RDP: Looking Out Of My Back Door

Lookin’ Out

I have an earworm of the Creedence Clearwater Revival song from this title. For the purpose of this post I’ll call the door that overlooks the back garden the back door even though it is the main door we use at present.

What do I see? I see trees, lots of them. It feels strange to be almost in the trees myself. I’m not used to living in a two-storey house yet.

Friday afternoon on our deck

This morning I have been taking photos for our doll blog so the view looked more like this.

Top Model Resort Barbie 2007

I can see the agapanthus that grows in the back garden. We have blue ones and white ones. We have Kangaroo Paws and various types of geraniums. On the deck itself we have pots of pansies and marigolds although these are on the part of the deck that faces the street so perhaps not technically back yard plants.

Blue agapanthus

Sometimes I see birds too, goldfinches and blue wrens in the garden itself but often larger birds flying by, Kookaburras, Yellow Tailed Black Cockatoos, and other birds I haven’t identified or managed to photograph yet. Sometimes I hear animals amongst the plants too but you have to be quick to spot them. Rabbits, there are quite a few rabbits around here and potoroos also visit the garden.

Of course I also see the Hills Hoist but I don’t really think you need to see that!


I was born in England in 1957 and lived there until our family came to Australia in 1966. I grew up in Adelaide, South Australia, where I met and married my husband, David. We came together over a mutual love of trains. Both of us worked for the railways for many years, his job was with Australian National Railways, while I spent 12 years working for the STA, later TransAdelaide the Adelaide city transit system. After leaving that job I worked in hospitality until 2008. We moved to Tasmania in 2002 to live in the beautiful Huon Valley. In 2015 David became ill and passed away in October of that year. I currently co-write two blogs on WordPress.com with my sister Naomi. Our doll blog "Dolls, Dolls, Dolls", and "Our Other Blog" which is about everything else but with a focus on photographs and places in Tasmania. In November 2019 I began a new life in the house that Naomi and I intend to make our retirement home at Sisters Beach in Tasmania's northwest. Currently we have five pets between us. Naomi's two dogs Toby and Teddy and cats, Tigerwoods and Panther and my cat Polly. My dog Cindy passed away aged 16 in April 2022.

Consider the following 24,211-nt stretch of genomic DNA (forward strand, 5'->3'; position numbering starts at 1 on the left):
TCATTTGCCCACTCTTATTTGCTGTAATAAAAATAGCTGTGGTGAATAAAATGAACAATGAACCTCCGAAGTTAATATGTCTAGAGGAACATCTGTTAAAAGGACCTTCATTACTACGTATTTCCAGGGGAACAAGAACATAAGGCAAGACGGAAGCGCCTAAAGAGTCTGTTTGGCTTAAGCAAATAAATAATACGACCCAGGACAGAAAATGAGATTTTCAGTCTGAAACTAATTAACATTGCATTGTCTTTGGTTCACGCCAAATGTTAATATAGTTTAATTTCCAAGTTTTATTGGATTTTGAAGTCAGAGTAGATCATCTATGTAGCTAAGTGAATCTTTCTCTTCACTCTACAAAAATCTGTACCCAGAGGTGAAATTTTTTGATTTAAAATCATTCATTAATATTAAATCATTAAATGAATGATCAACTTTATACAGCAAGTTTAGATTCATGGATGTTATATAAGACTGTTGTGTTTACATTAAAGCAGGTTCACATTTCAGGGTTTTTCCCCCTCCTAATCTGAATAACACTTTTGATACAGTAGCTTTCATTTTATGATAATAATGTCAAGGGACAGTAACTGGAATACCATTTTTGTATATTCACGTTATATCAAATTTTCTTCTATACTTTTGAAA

1. It’s a great view looking out of your backdoor 🙂 Yes the Hills Hoist isn’t for family viewing lol. (Oh how I await the bloggers from OS to ask what it is) A great garden to be enjoyed by all. Lucky you have potoroos


  2. Creedence Clearwater Revival is one of my all-time favorite bands. Lookin’ Out My Back Door is a nice song. But I love the majority of their songs.

    The view from your deck is fantastic. For me, it looks like a picture taken in a holiday resort 🙂

    Liked by 1 person

      • That’s awesome. I just know individual tracks and no album names but checked the “Cosmo’s Factory” album out on YouTube. It contains several of my favorite CCR songs as it seems.

        I Heard It Through The Grapevine is my absolute favorite beside Fortunate Son but Fortunate Son is not on Cosmo’s Factory. But on that album, I also like Long As I Can See The Light, Run Through The Jungle and Who’ll Stop The Rain.

        But honestly… I don’t think I ever heard a CCR song I didn’t like. I wish popular music would be still like this today. Raw music… instruments played and lyrics sung by actual humans lol. It sounds so raw… that’s what I like about music of that time.

        Liked by 1 person

      • I feel lucky to have grown up through an era of really great music. I enjoy music from the sixties, seventies and eighties. For me, the music of today just doesn’t compare.

        Liked by 1 person

      • The 60s and 70s are my thing too in music. I just recently started enjoying a bit of 80s music again. But I really prefer the 60s and 70s.

        The music of today definitely doesn’t compare with older music. Many modern songs will be long forgotten when music of the mentioned eras is still known and played. There are still young people who will agree with you, they’re just not the majority.

        Liked by 1 person

      • Some young people do appreciate it fortunately. I may be wrong but I feel that music has become a product to large extent. All these TV talent shows seem intent on producing musicians who work to a formula. The bands from the eras we liked started off small and worked hard playing at parties, pubs and clubs until they got a break. Now they go on TV and become instantly famous but for most of them it will only be for a short time and then the next fad will come along.

        Liked by 1 person

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